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Iran, Powers to Weigh Potential Nuclear Gathering

European Union foreign policy chief Catherine Ashton and lead Iranian nuclear negotiator Saeed Jalili meet in Moscow in June for the most recent high-level multilateral talks on Iran's contested atomic program. The two are expected by telephone on Friday to discuss the potential for another round of talks (AP Photo/Kirill Kudryavtsev). European Union foreign policy chief Catherine Ashton and lead Iranian nuclear negotiator Saeed Jalili meet in Moscow in June for the most recent high-level multilateral talks on Iran's contested atomic program. The two are expected by telephone on Friday to discuss the potential for another round of talks (AP Photo/Kirill Kudryavtsev).

Iran and a representative of six major governments are set during a Friday telephone discussion to assess whether their sides have established sufficient common ground for a new multilateral gathering aimed at defusing an intensifying standoff over Tehran's atomic activities, the Iranian Students' News Agency reported on Wednesday.

Iranian senior nuclear negotiator Saeed Jalili and European Union foreign policy chief Catherine Ashton would address positions taken by their respective groups during a technical discussion in early July. The officials were originally slated to confer last Friday, but a 120-nation Nonaligned Movement session in Tehran resulted in the discussion's postponement, according to the state-run news organization.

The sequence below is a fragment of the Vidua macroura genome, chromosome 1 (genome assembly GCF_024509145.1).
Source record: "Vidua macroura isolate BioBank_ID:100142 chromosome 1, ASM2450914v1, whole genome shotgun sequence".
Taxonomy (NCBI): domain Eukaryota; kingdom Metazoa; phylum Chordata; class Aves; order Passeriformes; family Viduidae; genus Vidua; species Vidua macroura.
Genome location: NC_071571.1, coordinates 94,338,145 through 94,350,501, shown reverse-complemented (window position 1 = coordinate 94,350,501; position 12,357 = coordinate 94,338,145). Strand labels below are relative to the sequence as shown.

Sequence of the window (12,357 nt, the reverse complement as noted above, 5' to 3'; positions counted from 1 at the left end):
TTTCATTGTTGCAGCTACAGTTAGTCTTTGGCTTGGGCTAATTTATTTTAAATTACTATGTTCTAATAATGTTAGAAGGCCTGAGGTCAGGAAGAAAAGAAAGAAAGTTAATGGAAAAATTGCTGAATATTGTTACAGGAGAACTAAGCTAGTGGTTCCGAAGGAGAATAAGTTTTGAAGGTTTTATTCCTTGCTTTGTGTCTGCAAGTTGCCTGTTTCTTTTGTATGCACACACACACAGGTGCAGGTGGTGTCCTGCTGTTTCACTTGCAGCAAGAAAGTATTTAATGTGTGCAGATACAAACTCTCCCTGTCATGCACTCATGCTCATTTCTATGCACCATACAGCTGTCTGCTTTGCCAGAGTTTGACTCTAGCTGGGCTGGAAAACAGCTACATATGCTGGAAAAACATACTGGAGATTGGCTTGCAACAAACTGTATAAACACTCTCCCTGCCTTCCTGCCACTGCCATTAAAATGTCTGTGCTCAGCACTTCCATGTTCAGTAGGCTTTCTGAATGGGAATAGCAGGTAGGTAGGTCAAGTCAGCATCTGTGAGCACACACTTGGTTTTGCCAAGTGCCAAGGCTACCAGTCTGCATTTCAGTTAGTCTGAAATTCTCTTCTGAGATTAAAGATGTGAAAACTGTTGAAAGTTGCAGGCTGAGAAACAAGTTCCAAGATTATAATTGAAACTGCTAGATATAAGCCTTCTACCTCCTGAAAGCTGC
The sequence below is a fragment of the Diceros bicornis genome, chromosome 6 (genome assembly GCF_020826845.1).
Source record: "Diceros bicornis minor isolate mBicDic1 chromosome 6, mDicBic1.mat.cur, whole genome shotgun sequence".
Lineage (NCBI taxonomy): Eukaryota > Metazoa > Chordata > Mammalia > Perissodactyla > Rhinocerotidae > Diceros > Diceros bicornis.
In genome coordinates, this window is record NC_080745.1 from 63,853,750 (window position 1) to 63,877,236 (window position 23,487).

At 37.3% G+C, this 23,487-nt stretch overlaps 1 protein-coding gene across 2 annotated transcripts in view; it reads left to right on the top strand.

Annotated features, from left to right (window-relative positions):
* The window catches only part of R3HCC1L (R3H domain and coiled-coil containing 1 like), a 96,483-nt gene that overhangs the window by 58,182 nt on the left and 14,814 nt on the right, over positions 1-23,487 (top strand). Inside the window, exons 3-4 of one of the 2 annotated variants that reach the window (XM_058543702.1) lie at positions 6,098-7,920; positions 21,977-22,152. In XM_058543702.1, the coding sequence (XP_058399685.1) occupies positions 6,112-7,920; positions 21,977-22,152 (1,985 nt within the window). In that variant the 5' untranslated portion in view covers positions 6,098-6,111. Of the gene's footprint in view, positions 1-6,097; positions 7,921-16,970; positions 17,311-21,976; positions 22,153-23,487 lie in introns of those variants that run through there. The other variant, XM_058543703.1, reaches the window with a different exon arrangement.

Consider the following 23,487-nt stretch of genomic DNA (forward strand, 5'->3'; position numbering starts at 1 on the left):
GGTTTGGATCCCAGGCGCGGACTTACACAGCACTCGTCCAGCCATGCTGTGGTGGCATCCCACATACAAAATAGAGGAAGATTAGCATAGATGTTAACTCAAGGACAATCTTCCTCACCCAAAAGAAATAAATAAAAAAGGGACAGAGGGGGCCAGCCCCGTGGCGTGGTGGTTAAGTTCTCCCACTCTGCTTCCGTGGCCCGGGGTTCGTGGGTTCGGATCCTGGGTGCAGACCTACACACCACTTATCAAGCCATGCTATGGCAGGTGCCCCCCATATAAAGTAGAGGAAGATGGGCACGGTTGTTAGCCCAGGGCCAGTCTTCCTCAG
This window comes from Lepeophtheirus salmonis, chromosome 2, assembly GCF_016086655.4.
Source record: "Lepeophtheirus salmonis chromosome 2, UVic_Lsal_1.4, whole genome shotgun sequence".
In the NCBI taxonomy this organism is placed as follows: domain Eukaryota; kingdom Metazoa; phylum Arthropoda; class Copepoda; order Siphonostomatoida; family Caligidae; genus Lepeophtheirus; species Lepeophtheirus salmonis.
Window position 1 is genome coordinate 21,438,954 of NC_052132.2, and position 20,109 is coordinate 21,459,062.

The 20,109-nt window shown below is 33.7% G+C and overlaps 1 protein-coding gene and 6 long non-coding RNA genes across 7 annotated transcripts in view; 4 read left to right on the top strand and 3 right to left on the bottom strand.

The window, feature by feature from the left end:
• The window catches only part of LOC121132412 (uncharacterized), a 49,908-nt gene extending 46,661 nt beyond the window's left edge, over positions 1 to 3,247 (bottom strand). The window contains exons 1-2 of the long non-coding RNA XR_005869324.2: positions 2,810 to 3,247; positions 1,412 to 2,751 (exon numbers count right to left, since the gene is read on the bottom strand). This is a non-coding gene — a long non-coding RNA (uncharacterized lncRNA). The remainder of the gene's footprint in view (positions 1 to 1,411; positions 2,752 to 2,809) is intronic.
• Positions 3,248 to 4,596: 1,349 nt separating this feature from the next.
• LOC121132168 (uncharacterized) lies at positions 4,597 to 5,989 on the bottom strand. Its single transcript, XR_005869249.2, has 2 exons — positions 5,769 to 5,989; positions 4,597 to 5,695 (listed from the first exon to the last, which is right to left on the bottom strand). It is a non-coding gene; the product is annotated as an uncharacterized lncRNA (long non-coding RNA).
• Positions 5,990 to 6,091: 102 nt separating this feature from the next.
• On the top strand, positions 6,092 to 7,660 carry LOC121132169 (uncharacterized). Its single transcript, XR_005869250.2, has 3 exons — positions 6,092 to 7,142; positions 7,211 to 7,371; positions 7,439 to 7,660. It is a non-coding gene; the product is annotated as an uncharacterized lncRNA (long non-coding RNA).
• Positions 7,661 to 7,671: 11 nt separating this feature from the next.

High-level Iranian diplomats have met with counterparts from China, France, Germany, Russia, the United Kingdom and the United States on three occasions this year in a bid to address international concerns that Tehran's atomic efforts are geared toward development of a bomb capability. The Persian Gulf regional power insists its nuclear ambitions are strictly nonmilitary in nature.

Multiple differences of opinion persisted following an early August telephone exchange between Ashton and Jalili, and the officials indicated their groups would reflect on the situation before determining whether to convene a new gathering.

Meanwhile, Washington and Tel Aviv received a stern Russian admonishment against employing armed force against Iran, Reuters reported.

"We warn those who are no strangers to military solutions ... that this would be harmful, literally disastrous for regional stability," Russian Deputy Foreign Minister Sergei Ryabkov said in a Thursday report by Interfax.

Ryabkov said an Iran strike "would set off deep shocks in the security and economic spheres that would reverberate far beyond the boundaries of the Middle East region."

"We, as before, see no signs that there is a military dimension to Iran's nuclear program. No signs," the official stated.

"We see something different -- that there is nuclear material ... in Iran that is under the control of inspectors, specialists of the International Atomic Energy Agency," he said. "This nuclear material is not being shifted to military needs, this is officially confirmed by the (IAEA)."

Key elements of Ryabkov's stated position match those of Washington and European governments, one-time U.S. State Department analyst Mark Fitzpatrick said.